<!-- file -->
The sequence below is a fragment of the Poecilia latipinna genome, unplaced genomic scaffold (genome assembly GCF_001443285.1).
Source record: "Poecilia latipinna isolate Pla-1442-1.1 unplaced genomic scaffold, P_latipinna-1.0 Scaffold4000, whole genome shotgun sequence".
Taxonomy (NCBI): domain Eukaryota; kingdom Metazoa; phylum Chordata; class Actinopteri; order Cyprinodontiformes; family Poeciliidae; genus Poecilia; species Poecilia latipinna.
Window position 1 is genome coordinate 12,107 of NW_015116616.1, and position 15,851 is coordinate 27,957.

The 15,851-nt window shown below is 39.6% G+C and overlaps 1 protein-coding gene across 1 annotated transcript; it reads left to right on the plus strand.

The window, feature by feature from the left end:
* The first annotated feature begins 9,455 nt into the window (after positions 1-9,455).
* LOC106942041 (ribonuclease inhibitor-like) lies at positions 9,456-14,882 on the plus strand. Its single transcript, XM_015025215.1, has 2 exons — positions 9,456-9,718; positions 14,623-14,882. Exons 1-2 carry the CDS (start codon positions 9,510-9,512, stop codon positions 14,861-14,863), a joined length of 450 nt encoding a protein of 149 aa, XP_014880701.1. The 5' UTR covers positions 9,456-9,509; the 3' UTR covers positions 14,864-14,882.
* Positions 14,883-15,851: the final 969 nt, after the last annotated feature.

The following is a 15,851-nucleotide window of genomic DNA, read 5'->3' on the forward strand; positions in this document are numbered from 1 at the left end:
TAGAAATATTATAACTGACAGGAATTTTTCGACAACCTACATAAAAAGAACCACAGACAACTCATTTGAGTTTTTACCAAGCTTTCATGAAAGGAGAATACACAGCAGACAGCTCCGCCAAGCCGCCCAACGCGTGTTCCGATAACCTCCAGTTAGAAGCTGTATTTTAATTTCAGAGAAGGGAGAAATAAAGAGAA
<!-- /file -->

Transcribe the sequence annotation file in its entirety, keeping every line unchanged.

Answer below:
The sequence below is a fragment of the Poecilia latipinna genome, unplaced genomic scaffold (genome assembly GCF_001443285.1).
Source record: "Poecilia latipinna isolate Pla-1442-1.1 unplaced genomic scaffold, P_latipinna-1.0 Scaffold4000, whole genome shotgun sequence".
Taxonomy (NCBI): domain Eukaryota; kingdom Metazoa; phylum Chordata; class Actinopteri; order Cyprinodontiformes; family Poeciliidae; genus Poecilia; species Poecilia latipinna.
Window position 1 is genome coordinate 12,107 of NW_015116616.1, and position 15,851 is coordinate 27,957.

The 15,851-nt window shown below is 39.6% G+C and overlaps 1 protein-coding gene across 1 annotated transcript; it reads left to right on the plus strand.

The window, feature by feature from the left end:
* The first annotated feature begins 9,455 nt into the window (after positions 1-9,455).
* LOC106942041 (ribonuclease inhibitor-like) lies at positions 9,456-14,882 on the plus strand. Its single transcript, XM_015025215.1, has 2 exons — positions 9,456-9,718; positions 14,623-14,882. Exons 1-2 carry the CDS (start codon positions 9,510-9,512, stop codon positions 14,861-14,863), a joined length of 450 nt encoding a protein of 149 aa, XP_014880701.1. The 5' UTR covers positions 9,456-9,509; the 3' UTR covers positions 14,864-14,882.
* Positions 14,883-15,851: the final 969 nt, after the last annotated feature.

The following is a 15,851-nucleotide window of genomic DNA, read 5'->3' on the forward strand; positions in this document are numbered from 1 at the left end:
TAGAAATATTATAACTGACAGGAATTTTTCGACAACCTACATAAAAAGAACCACAGACAACTCATTTGAGTTTTTACCAAGCTTTCATGAAAGGAGAATACACAGCAGACAGCTCCGCCAAGCCGCCCAACGCGTGTTCCGATAACCTCCAGTTAGAAGCTGTATTTTAATTTCAGAGAAGGGAGAAATAAAGAGAA